Some thoughts about next steps.
Turning these first few steps into a real Debian port is going to take a serious amount of work. I've read through a number of the early email threads on the debian-arm email list involving the armhf port and it took an enormous effort to get the that project started. Much of that effort continues today as armhf problems are still being resolved in various packages. Of course, an RPi flavored armhf port can leverage 99% of that effort, but even if it is just a task of recompiling and distributing the packages, there are 10,000's of Debian packages that need to built and managed.
First of all, if this is to be done, I would really like to see this be done right. This project has a lot less appeal to me if the end result is only a minor subset of the Debian packages being made available that are just used by a handful of RPi hackers. My own personal goal would be to make an RPi optimized Debian port as easy (of course that's a relative term) to use on the RPi as it is on any of the other platforms supported by Debian. Any end user should be able to start with a basic Debian boot image on an SD card and then customize their system from the myriad of packages supported by Debian. They should know that what they download will function as advertised and will run as efficiently as possible on the RPi. If that can be achieved, I believe Debian would indeed become the premiere Linux distribution on the RPi and attract thousands of new users into using Linux in general, and Debian in particular.
Doing things right includes honoring all Debian licensing terms. Much of it involving GPL. It is particularly important that the project begin on the right footing in the this regards if we are going to attract the support of the Debian developers and community which is important for success. This means that in addition to making the binary packages available, the source code also needs to be managed in such a way that it is available for download as well for a term of 3 years from the binaries being available. I've already been told by people associated with Debian that simply pointing URLs at the source code for Debian packages is insufficient to satisfy the GPL licensing terms -- the source needs to be located with the binaries and equally accessible. I mention this as it does increase the logistics of making packages available. Also, how to handle the proprietary packages that would come from closed binaries from Broadcom and the RPi foundation would need to be resolved as well in a way consistent with Debian practices.
BTW, honoring the licensing terms is what is going to keep me from making available for now the binary packages I've already compiled. I simply don't have the time or resources to honor, to the letter, the licensing terms with regards to source code. However, I'll look into what I can do about this over the next week. Although it may be more convenient, ignoring the terms now would not be setting this project on the right foot for long term success.
At this point, I'll need to get some Debian mentors. These mentors will be people already established in the Debian hierarchy with upload privileges and they will have tribal knowledge of how to get things done "the Debian way". Hopefully, because RPi is already so well known, finding mentors that will support a Debian armhf flavor for the RPi won't be a hard task. The harder task will be convincing Debian mentors that I and other people interested in this project are serious and have the skills and motivation to see to the project through to success. I'll start putting out some emails on this and see how far I get.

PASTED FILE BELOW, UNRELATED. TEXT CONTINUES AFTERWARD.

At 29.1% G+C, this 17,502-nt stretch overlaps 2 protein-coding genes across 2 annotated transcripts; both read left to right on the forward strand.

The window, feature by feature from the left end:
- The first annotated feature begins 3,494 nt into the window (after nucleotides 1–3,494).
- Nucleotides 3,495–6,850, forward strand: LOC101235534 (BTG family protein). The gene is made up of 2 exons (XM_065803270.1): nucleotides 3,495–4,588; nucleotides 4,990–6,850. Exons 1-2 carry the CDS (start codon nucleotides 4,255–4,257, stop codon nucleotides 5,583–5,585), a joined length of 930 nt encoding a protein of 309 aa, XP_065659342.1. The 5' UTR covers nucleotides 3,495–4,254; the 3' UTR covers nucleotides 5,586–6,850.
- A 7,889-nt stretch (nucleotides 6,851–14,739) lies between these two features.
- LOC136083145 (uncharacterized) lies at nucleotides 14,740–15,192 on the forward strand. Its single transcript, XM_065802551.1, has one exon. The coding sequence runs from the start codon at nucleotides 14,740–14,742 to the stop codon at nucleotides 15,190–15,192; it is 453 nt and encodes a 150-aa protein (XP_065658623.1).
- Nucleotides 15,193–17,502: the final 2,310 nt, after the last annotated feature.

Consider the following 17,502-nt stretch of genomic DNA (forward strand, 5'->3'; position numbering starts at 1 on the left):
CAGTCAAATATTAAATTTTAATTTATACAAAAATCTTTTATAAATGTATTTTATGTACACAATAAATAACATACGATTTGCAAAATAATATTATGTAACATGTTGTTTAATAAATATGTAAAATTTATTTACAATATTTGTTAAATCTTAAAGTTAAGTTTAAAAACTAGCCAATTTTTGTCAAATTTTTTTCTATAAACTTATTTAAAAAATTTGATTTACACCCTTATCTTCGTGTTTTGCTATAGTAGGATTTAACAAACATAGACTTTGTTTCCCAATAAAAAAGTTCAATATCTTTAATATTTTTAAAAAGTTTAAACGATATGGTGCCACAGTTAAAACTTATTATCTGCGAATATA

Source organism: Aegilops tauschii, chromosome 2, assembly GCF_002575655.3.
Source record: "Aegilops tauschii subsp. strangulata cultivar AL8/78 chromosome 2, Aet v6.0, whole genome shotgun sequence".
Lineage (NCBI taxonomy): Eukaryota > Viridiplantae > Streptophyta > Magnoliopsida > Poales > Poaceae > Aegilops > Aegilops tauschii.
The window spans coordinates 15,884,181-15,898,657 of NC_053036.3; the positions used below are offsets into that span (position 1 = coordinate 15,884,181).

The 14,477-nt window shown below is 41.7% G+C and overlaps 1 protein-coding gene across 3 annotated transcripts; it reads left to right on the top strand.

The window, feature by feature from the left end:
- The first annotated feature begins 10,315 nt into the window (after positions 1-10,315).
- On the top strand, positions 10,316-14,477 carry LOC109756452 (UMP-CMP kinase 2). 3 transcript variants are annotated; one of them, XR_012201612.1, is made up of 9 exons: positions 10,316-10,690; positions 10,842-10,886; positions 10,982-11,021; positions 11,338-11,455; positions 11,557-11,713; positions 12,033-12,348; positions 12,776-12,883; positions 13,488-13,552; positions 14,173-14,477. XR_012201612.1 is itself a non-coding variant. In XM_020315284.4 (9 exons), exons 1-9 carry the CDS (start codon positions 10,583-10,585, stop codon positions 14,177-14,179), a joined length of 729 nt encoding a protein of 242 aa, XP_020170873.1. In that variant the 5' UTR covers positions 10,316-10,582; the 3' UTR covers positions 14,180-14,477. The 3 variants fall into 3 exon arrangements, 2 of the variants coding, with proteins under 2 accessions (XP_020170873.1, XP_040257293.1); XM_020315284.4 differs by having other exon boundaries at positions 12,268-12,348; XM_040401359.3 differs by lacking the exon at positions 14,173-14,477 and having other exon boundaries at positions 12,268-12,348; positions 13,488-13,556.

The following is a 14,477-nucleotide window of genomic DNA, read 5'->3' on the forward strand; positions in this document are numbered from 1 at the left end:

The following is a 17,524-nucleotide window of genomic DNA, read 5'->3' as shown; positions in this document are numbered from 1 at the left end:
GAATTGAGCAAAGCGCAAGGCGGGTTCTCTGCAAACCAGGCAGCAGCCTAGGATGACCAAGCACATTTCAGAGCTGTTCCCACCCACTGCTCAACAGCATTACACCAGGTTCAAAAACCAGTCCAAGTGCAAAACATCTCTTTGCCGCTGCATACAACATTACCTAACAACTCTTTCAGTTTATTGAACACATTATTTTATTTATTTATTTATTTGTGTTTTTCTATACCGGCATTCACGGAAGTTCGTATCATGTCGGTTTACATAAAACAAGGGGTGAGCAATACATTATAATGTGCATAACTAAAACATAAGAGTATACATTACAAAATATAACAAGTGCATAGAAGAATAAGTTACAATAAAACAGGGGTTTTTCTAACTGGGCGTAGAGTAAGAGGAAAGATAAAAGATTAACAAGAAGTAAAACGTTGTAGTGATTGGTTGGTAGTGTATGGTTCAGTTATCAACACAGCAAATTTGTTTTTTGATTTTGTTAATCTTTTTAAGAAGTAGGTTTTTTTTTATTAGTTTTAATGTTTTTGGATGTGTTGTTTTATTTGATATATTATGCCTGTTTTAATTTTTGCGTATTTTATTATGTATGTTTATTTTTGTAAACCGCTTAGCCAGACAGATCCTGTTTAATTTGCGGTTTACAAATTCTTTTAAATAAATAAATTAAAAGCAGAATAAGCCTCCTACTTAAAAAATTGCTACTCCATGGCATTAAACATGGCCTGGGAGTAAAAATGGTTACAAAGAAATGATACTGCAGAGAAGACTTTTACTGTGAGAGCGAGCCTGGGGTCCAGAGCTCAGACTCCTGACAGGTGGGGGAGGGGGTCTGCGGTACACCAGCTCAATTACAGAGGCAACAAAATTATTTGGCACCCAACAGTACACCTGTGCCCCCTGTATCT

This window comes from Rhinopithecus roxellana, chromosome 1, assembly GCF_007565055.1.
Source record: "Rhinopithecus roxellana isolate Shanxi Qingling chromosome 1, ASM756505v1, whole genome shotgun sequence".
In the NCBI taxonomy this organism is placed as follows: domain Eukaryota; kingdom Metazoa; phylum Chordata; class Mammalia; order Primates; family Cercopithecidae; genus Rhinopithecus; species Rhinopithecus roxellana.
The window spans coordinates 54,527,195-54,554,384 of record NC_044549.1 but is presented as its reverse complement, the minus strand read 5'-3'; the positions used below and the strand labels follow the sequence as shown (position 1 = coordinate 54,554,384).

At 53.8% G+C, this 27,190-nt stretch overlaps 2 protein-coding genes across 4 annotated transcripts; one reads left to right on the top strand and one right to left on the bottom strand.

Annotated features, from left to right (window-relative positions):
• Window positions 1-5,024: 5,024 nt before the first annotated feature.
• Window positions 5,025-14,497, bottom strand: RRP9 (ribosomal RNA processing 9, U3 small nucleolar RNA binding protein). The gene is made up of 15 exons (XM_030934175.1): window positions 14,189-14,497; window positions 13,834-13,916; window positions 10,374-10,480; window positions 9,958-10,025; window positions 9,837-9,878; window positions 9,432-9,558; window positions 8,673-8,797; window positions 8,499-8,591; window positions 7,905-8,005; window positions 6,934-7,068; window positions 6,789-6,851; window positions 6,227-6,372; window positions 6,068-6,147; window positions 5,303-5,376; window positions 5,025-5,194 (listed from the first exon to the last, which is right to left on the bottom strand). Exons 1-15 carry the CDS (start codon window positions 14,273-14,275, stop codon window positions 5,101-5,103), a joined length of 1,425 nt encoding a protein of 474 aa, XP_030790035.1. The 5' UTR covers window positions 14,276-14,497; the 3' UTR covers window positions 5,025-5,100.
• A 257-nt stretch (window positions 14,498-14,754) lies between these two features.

Another aspect to be considered is what hardware infrastructure will be required to compile the 10,000's of Debian packages and keep the packages refreshed as new versions are made available. I simply don't yet know what would be involved with using existing Debian resources to build such packages and what might be involved with applying to use the resources -- this is where a mentor could help answer a lot of questions. Looking over how other Debian ports began, it seems they usually start with hardware resources outside of Debian and as the port achieves success then Debian begins to consider how to fold the process of building packages for the port into the Debian build infrastructure. If this is the case, this would involve purchasing and managing a build cluster of at least a half dozen systems to get the port underway. This is usually done with the sponsorship of a company or university, but I don't see that happening here unless someone knows of a company willing to help sponsor a Debian port with financial and other resources. As long as the costs can be kept reasonable, I can probably cover the expense of such a cluster (although I'll have to pass this by my wife .
So, there are my early thoughts on what the next steps will be to make an RPi flavored Debian armhf port a reality. More immediately, over the next week I'm going to investigate automating the Debian package build process -- most likely using sbuild. This will undoubtedly involve hand building dozens of additional packages to install the sbuild. However, once done, it should be easy to replicate and get other build systems set up. Also, I'll need to start building the packages without cutting some corners such as skipping digital signatures, lintian processing and such. I also have lingering issues with the compilers and with the debootstrap process that need to be resolved.
I'll keep posting in this thread the status of progress made against the items discussed above.